Forest Vance: I really tried to put this program together so that anyone of any fitness level could do it and benefit from it.
We rely heavily on the progressions – so for example if I’m just starting off doing a split squat – which is like a lunge variation – might be pretty challenging if I’m doing it slow with the control tempo and feeling the muscle work etc.
Maybe doing a inverted row where I had my feet on the ground I’m doing a pull-up type of motion but I’m lifting a lot less percentage of my body weight, is also challenging enough for me if I’m doing it perfectly with good form etc. to get close to failure.
If this is you this would work great to get you stronger and get you making progress.
Question #7: Explosiveness is HUGE when it comes to getting stronger and gaining muscle mass. Will this kind of training help deliver more explosive force to my lifting?
Forest Vance: For sure. Another thing that we can relate to, we come back to the body awareness, is that for explosiveness and running and jumping and sprinting etc., the ability accelerate your body fast is just as important as the ability to decelerate your body fast. For maximum efficiency of movement but also just being safe.
And that’s a big thing that you get out of this program. We teach you how to move properly first and formost.
Question #8: For the older dudes (hahaha…I’m almost 40:) in the 40-60 age range, is this type of training too hard on our joints? In other words, do the risks outweigh the benefits for more mature guys?
Forest Vance: I would say that this type of training is actually the best type of training that “older guys” should be doing.
I can tell you that I feel way better then back in the day when I used to lift heavy and do back squats and deadlifts and military presses and bench presses on a daily basis.
Now I am cycling through and still including some of the stuff, but also including a lot of the bodyweight stuff, and it has decreased my pain increased my range of motion baby much more flexible and supple and everything other things you can imagine.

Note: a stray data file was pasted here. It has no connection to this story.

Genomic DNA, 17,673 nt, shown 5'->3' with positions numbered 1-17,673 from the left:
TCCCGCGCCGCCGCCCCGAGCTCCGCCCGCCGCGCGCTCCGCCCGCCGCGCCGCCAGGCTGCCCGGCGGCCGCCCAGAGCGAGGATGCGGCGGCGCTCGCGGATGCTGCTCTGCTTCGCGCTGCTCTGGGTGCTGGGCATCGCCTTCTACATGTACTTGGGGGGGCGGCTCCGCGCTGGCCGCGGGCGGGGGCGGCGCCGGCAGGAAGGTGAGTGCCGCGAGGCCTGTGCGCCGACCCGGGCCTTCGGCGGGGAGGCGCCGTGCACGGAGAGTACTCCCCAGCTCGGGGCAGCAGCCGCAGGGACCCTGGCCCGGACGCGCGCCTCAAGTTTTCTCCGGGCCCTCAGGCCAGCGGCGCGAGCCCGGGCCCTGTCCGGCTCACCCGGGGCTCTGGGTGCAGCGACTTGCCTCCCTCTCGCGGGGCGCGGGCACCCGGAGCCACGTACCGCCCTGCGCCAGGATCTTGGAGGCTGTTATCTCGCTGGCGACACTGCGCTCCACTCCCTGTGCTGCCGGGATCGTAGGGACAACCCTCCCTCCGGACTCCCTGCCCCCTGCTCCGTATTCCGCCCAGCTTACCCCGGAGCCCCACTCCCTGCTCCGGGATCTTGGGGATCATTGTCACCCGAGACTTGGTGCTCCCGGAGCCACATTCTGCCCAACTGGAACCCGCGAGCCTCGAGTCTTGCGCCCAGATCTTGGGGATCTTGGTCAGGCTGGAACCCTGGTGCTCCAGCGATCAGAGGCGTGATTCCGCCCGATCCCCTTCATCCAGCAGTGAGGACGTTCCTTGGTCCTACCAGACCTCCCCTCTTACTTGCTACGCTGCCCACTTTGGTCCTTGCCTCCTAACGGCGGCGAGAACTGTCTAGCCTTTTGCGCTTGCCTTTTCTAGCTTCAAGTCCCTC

Question #9: Does this program really apply to higher level athletes? Is someone in the 18-25 age range really going to benefit from training like this when barbells, dumbbells, prowlers and 40 yard dashes seem to be more important?
Forest Vance: You know honestly it does truly depend on a person’s goals and what type of sport involved in.
For people who are really trying to get gigantic and huge and swole, I would recommend including barbell work at some stage in their training.That being said, like we already mentioned, doing the bodyweight stuff is also super important to learn how to do movements properly – like for example you would want to make sure that you can do a perfect bodyweight squat and a perfect push-up before you squat and bench.
We train some kids – and when I say that I mean high school kids – at my gym, and what we see a lot of times is that they are doing things like back squat and bench presses when they can’t even do a bodyweight squat or lung or even do a handstand hold against the wall … and this is such a mistake.
We back them up and have them perfect the body weight stuff and typically see their lifts go through the roof.
Question #10: Share with us what you feel are the TOP 3 most valuable elements of your Body Weight Strong 2.0 system? Why are these 3 things so crucial to the success of this 12 week program and gaining real strength?
Forest Vance: Number one is the ability to get a fantastic strength workout almost anywhere with very minimal equipment.
Once you learn how to use your body properly and do some these advanced bodyweight movements, you can really get a strength training workout at home in your garage on the hotel room wherever – which for most people probably wasn’t possible before. I know for me personally, before I learn these techniques I’d have to go to the gym to get a great workout and I don’t anymore.
Number two is that if people like heavy training and they like training for strength and muscle, this is such a great break for their body and out and it will make them feel better and refresh and also it’ll improve their left when I do come back to doing the regular training.
Number three is it makes you such a more balanced athlete if you have control and ability to do all these basic bodyweight movements like full below parallel squats, perfect push-ups, all different types of one variations, handstand hold against the wall, etc. this is the type of training that once you can do this and ALSO be strong in the more traditional lifts … it makes you a true beast at the end of the day!
Amazing!!! Thank you so much Forest for your insights, passion and overall knowledge. Without question, this approach to strength training will yield phenomenal results and benefit a ton of guys (& gals) out there looking to drive their performance to a NEW level.
Many Thanks and Stay Strong my Friend!